Is It Time to Say Bye-Bye to Your Business Facebook Page?

As a solopreneur/small business owner, I’m getting more frustrated with Facebook by the day. I know I’m not alone. JustGood bye note recently the platform admitted to what most of us suspected all along, they really aren’t interested in giving your posts exposure to your audience unless you’re willing to pay to play.  This article by Ad Age explains it.

As I’ve seen my posts’ reach dwindle from a decent yet still annoying 35 – 40% to as low as 6%, I’m asking myself, “Why bother?” Facebook has apparently deemed my posts  unworthy of the attention of my fans (You know, the people who consciously liked my page so they could see my posts?) and has chosen not to display them in their news feeds.  Given that my posting frequency, interaction, and content quality have been consistent all along, there doesn’t seem to be much I can do to change the downward spiral. Except pay for ads or to promote my posts, but I won’t.

Like many other small businesses, my purpose for maintaining a Facebook for my business has been to build and nurture relationships, not blatantly sell my stuff. While they say they’re making these changes to improve users’ overall experience on the site, I’m failing to see how that will succeed. Won’t showing only promoted posts and paid ads to users subject them to more “push” marketing content and less authentic content meant to provide value and engage them in conversation?

Are you considering deleting your business Facebook page?

I am. I believe my time and effort posting and monitoring activity on my business Facebook page will be better spent building my interaction on Google+ and Twitter. Still, I realize it’s not wise to just jump ship and swim away from the fans who have been – when the omnipotent forces at Facebook allow them to see my posts – engaged and supportive.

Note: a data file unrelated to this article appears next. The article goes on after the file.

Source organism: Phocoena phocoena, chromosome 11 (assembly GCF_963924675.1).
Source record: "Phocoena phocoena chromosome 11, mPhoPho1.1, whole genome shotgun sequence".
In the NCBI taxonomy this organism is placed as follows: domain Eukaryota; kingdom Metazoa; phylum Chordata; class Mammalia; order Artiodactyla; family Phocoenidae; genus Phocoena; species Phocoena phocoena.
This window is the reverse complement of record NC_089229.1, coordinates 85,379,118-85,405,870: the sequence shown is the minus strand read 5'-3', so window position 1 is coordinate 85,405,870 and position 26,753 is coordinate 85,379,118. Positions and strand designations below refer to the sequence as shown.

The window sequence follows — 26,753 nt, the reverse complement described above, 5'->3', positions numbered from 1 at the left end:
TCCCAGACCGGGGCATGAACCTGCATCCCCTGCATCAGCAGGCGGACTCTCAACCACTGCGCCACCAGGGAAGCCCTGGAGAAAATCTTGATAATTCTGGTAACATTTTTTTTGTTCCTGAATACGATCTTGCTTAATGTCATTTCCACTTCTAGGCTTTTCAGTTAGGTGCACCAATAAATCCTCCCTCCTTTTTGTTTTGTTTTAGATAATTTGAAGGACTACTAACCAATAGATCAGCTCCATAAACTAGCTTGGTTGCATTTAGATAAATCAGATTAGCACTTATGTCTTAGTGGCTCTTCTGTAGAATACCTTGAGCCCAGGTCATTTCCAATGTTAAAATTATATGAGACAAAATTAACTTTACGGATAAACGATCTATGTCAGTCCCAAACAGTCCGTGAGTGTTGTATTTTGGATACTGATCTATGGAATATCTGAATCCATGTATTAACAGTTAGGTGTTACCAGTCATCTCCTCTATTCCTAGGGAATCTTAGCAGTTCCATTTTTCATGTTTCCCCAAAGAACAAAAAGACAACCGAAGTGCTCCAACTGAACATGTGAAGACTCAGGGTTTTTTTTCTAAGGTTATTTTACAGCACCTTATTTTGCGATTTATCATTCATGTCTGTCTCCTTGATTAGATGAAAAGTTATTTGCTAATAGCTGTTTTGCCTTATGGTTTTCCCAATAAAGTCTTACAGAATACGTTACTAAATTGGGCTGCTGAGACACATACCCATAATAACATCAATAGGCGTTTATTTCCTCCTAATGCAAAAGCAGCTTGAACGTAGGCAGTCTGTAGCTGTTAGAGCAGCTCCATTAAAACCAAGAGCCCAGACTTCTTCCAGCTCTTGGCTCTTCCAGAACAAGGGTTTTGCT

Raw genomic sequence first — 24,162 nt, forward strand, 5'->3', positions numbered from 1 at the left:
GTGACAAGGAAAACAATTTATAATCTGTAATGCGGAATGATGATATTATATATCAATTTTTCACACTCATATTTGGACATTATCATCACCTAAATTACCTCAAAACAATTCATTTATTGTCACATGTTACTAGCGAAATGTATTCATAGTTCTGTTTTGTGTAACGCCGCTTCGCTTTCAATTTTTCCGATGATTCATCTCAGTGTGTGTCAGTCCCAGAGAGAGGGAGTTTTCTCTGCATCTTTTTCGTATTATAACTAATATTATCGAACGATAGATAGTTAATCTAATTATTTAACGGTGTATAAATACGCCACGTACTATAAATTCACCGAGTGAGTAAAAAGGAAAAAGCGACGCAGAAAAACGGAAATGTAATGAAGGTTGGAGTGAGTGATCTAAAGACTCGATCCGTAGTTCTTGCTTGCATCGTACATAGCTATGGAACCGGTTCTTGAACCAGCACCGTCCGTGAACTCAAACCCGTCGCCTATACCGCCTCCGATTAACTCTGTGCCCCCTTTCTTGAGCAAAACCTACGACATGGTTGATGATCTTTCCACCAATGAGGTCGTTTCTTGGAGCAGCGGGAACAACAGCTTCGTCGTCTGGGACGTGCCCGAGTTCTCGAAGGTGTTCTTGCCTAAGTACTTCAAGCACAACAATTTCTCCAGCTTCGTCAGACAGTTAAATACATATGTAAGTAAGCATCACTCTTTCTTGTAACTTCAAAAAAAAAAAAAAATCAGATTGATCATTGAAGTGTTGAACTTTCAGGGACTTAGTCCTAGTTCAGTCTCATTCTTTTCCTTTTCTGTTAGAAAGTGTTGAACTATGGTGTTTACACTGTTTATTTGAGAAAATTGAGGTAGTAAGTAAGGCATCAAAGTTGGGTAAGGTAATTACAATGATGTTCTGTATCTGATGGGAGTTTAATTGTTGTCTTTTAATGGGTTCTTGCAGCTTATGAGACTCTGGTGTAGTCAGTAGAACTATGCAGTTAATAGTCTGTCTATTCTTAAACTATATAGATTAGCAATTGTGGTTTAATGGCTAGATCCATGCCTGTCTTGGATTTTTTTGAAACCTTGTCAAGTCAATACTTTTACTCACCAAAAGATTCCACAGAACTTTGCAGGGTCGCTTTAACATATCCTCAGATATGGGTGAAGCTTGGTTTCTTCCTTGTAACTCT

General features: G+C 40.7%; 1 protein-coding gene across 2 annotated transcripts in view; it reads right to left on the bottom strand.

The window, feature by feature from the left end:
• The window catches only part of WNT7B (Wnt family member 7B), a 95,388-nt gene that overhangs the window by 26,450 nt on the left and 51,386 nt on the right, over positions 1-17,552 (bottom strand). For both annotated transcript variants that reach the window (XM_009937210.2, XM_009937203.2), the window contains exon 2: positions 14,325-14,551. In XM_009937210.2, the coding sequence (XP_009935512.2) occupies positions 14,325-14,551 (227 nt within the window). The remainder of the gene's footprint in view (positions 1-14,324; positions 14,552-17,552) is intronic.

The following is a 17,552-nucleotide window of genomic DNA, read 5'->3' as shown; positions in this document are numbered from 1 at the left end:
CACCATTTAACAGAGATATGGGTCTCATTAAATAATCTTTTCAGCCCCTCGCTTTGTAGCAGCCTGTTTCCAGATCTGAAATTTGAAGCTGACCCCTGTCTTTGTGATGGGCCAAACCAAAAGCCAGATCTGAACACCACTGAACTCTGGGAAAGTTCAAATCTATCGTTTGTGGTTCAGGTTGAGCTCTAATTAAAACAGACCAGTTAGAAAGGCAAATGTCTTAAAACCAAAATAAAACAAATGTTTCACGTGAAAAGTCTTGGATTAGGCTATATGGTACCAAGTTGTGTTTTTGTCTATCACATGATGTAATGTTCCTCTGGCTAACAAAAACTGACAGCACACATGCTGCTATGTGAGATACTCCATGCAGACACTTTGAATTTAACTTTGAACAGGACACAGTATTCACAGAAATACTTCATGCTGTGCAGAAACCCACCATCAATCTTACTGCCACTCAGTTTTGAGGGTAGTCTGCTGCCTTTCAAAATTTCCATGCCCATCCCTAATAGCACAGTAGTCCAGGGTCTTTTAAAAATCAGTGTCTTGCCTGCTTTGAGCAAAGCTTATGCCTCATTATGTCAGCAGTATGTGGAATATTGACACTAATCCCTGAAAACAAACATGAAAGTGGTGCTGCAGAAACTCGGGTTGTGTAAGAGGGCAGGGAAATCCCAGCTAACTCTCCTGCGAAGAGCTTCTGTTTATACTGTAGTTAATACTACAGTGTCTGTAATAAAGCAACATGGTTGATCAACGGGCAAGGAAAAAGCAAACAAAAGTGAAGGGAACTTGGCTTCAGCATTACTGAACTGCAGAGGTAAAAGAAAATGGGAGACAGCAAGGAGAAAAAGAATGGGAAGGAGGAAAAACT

Jenn Herman recently wrote a post providing some extremely helpful and practical tips on how to communicate with your fans about your plans to leave your Facebook page behind.  If you’re contemplating a transition away from your business page, you’ll want to heed her advice!

On Jenn’s checklist of how to prepare Facebook fans, she includes the tip “Don’t Go Cold Turkey.” I agree. A gradual exit will help ensure the vast majority of your fans are aware of your intent and have time to connect with you on other platforms before you officially cut the cord.

After your business Facebook page is laid to rest, you can still benefit professionally from Facebook!

All or nothing? It doesn’t have to be that way with Facebook. While I intend to put the ax to my business Facebook page, I’ll keep my personal profile alive and kicking. Heck, it’s the only way I’m connected with my fellow Oley Valley High School grads. AND a good many of the professional connections who are fans of my business page have also friended me on Facebook. AND I’m following their business Facebook pages (and will be until they, too, decide to delete them) through my personal profile. So as my personal self , I’ll have ample opportunity to build rapport and show support of their businesses on Facebook if they haven’t yet embraced other online social networks. Also, as appropriate, I’ll share content that’s business-related on my personal timeline. I’ve seen a lot of professionals do that successfully.

What about you? Have you seen your business Facebook page reach and engagement plummet? Are you planning to keep your page or ditch it?

P.S.  Please know I respect Facebook’s right to make a buck, but I think they’re approaching it the wrong way. They set the expectation among small business owners that the platform would serve as a viable, free tool for generating brand awareness and building relationships with customers. It was at one time, until they started tweaking their algorithms to the point where business page owners had to start standing on their heads and doing circus tricks to get their posts seen by their fans. Now not even the “tricks” work. Only cold, hard cash does…and not even for building genuine engagement. What if they’d instead offer biz page owners a subscription-based service (at maybe $9.99/month) to have their posts shown to page fans? I might consider staying if something like that were available. You?